You’ll Catch Muskies When They’re Biting

I fully admit that muskies are not nearly as easy to catch as it might appear on my TV show segments. I definitely have plenty of bad days and get frustrated by entire trips that are tough.

A few days without catching a muskie, and I’m as grouchy as the next guy. But eventually I come to grips with what’s in front of me and develop a very stubborn never-give-in attitude. This has served me well and usually turns the tables in my favor.

In other words, attitude comes into play when muskies get lockjaw.

A classic last-light lunker: The only fish of the day during tough, post-frontal, bluebird conditions.

Muskies are sure to be tighter to cover and more reluctant to move any distance to strike when conditions go sour. High-speed, run-n-gun baits, such as inline spinners and many topwater lures, might not trigger strikes now. Instead, lures worked right next to cover in a jerk-rise fashion are apt to trigger a better response.

A personal favorite for these conditions is a floating/diving slab-sided minnow such as a straight model ShallowRaider. I will purposely jerk these slab baits with a lot of slack line when they are near cover, accentuating the lateral side-to-side action and hang time. This not only triggers strikes, but also reveals the presence of a muskie because one is likely to rise up out of the cover to at least inspect the bait. Essentially, this trick triggers a vertical follow instead of a horizontal one. I’ve used this tactic a lot to locate a good fish that I might revisit later in the same day.

It is always important to watch for a pattern of any kind to develop. Sometimes the key is being out in the wind casting over shallow rocks or to wave-smashed points. But warm, sun-baked bays with good weed growth might also hold the key to success. Don’t be surprised if a single downed tree located along a steep, shaded bank gives up your only fish of the day. Keep watching for any pattern of positive movement in one given type of terrain and condition over another and check other areas with similar surroundings. With any luck, you will establish a pattern of some sort. When things are truly tough, catching a couple of muskies in one day off similar spots is indeed a pattern.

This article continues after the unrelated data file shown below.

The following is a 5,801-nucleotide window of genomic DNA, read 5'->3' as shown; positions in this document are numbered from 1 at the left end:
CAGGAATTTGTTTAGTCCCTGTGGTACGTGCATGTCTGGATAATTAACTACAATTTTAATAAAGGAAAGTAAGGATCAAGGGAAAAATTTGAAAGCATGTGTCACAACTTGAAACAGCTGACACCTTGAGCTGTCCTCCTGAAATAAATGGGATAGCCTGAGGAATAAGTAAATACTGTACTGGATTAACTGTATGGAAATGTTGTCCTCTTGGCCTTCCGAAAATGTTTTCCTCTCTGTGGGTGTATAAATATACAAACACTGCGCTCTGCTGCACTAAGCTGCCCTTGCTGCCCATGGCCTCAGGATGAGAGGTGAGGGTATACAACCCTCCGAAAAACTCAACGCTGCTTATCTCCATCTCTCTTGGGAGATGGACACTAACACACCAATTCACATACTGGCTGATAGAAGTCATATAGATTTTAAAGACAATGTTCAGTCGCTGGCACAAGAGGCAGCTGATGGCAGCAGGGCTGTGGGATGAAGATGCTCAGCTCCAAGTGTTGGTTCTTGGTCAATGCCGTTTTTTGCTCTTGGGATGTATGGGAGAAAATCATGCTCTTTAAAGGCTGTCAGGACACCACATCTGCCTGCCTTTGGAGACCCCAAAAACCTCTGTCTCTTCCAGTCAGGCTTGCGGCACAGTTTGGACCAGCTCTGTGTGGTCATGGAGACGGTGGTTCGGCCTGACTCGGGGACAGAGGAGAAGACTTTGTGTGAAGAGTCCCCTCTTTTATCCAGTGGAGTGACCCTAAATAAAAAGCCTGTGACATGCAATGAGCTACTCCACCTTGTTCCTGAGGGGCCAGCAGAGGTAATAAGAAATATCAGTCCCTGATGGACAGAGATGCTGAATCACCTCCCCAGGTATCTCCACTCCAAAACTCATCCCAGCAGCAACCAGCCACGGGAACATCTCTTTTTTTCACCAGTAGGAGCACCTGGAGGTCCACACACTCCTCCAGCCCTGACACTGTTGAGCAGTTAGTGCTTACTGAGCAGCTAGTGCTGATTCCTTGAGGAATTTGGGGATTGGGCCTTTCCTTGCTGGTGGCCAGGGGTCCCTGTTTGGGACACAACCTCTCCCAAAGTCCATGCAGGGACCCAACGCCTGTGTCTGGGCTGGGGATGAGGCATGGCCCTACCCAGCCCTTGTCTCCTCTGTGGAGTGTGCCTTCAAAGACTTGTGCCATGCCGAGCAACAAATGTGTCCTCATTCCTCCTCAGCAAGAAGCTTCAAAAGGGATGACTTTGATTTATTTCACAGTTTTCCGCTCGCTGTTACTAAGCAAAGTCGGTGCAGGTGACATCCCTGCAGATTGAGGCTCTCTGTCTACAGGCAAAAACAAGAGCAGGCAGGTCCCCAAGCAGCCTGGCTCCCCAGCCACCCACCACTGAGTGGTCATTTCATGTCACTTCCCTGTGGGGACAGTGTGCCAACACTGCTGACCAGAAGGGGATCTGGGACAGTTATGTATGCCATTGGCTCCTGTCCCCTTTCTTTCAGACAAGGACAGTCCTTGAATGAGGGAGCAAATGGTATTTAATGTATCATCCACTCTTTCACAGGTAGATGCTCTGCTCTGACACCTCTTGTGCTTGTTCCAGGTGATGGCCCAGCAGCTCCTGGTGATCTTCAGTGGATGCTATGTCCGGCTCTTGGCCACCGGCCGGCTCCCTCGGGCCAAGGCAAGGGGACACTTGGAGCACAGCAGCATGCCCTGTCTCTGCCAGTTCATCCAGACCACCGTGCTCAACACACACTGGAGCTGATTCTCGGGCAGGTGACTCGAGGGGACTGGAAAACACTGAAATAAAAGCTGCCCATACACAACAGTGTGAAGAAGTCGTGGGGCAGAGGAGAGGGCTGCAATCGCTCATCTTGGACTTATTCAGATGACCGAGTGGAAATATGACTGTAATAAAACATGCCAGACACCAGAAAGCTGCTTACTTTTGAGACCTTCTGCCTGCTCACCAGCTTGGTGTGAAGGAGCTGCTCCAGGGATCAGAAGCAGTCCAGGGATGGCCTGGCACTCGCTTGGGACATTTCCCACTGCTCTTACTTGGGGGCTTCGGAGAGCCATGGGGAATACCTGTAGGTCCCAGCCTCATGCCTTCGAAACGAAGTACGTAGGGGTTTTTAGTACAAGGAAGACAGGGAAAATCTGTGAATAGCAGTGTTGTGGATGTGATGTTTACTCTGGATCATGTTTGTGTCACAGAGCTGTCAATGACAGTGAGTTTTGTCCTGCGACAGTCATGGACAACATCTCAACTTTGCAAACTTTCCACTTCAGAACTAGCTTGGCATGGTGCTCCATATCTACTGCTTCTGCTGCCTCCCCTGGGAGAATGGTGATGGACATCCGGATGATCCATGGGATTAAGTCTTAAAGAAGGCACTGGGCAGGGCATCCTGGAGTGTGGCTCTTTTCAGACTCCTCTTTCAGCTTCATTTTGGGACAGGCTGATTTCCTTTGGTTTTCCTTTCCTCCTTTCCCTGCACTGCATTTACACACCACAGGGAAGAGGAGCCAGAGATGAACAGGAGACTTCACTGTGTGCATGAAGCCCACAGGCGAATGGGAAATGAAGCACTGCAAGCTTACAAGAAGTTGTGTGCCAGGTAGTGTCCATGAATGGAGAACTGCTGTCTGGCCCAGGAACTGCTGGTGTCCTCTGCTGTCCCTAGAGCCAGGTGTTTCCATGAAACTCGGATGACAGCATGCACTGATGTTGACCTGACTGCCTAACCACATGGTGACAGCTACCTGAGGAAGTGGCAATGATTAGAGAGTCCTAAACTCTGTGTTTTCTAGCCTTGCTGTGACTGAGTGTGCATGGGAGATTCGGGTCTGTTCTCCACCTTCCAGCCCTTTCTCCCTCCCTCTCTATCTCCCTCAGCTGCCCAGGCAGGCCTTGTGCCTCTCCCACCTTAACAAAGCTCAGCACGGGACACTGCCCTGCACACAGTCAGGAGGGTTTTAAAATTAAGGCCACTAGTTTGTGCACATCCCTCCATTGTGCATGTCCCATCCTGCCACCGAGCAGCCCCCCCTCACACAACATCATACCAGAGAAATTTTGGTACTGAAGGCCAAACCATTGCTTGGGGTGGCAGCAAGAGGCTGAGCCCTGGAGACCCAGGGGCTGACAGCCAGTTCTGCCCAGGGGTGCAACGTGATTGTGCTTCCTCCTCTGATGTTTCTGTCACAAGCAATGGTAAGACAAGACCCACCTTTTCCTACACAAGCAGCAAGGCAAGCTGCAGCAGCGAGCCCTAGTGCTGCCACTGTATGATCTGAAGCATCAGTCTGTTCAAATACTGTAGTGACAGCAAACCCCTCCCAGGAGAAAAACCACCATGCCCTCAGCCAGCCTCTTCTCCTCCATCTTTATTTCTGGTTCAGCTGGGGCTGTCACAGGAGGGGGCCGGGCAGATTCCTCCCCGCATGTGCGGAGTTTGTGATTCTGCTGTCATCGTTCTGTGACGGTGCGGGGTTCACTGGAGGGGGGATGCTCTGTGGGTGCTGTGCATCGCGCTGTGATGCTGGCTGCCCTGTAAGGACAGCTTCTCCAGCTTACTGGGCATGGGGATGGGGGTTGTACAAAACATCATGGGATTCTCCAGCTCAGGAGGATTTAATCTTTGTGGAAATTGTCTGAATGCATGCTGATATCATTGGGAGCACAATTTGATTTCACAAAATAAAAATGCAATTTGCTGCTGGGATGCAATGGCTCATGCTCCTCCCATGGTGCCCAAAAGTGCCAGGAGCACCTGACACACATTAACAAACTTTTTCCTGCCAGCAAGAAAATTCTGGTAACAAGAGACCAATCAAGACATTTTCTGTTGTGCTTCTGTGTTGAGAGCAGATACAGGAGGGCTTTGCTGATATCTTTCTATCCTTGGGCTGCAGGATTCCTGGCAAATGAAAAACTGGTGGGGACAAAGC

Boat control is one more thing to take seriously as conditions toughen up. Instead of drifting, approach the target area from a downwind perspective and work against the waves. The goal here is total control of your boat speed over a spot. This is especially important on small areas with a specific piece of cover such as a downed tree or a small patch of weeds. Point your boat bow directly into the wind, make short, precise casts to a potential piece of cover and work it slowly and thoroughly. Your boat is less likely to wander too close to cover and spook the fish when worked in this manner.

Another technique that has been exceptionally good for me in a tough muskie bite is something I have termed “the bump and grind.” Essentially, it involves working a smaller, 6- to 7-inch deep diver, such as a DepthRaider, over cover and terrain otherwise better suited for bucktails, topwater lures and shallow minnow baits. Instead of launching long casts over such spots and fast-crankin’ a high-riding bait such as an inline spinner, the tactic involves shorter pitches combined with constant cover collision. Literally, I am suggesting you run the lure into everything in a bump and grind fashion. As soon as the bait collides with anything, stop and allow it to rise up a count or two. Then resume the retrieve for a short distance until it collides again. It might feel completely unorthodox at first, but with a little practice you will eventually find a rhythm allowing you to manipulate a deep diver through almost any type of terrain.

Muskies are more apt to hold a tad deeper on any given piece of cover or structure during adverse conditions, so doing the bump and grind with a small deep diver is likely to place the bait closer to the fish as well as working it over terrain that is simply too deep for traditional shallow-running lures. It’s important to remember that working a lure only a few feet deeper might make all the difference under these conditions. Couple that with a smaller offering, and you’re sure to trigger at least one strike on an otherwise fishless day.

Finally, I’ve had similar positive results doing the bump and grind with a jointed ShallowRaider over high-cresting rock reefs during real windy, bluebird, post-frontal conditions in Canadian waters. In fact, I now purposely seek out boating hazard reefs during a tough bite just so I can bump and grind them a few times with my old trusty jointed SR. Rarely does a year go by that I don’t put a couple of my best muskies in the boat with this little trick. Boat control is always a challenge in big waves near hazardous rocks. Even after you hook a fish, you have to be careful so you don’t end up crashing into the rocks. But the chance for success more than outweighs the risk.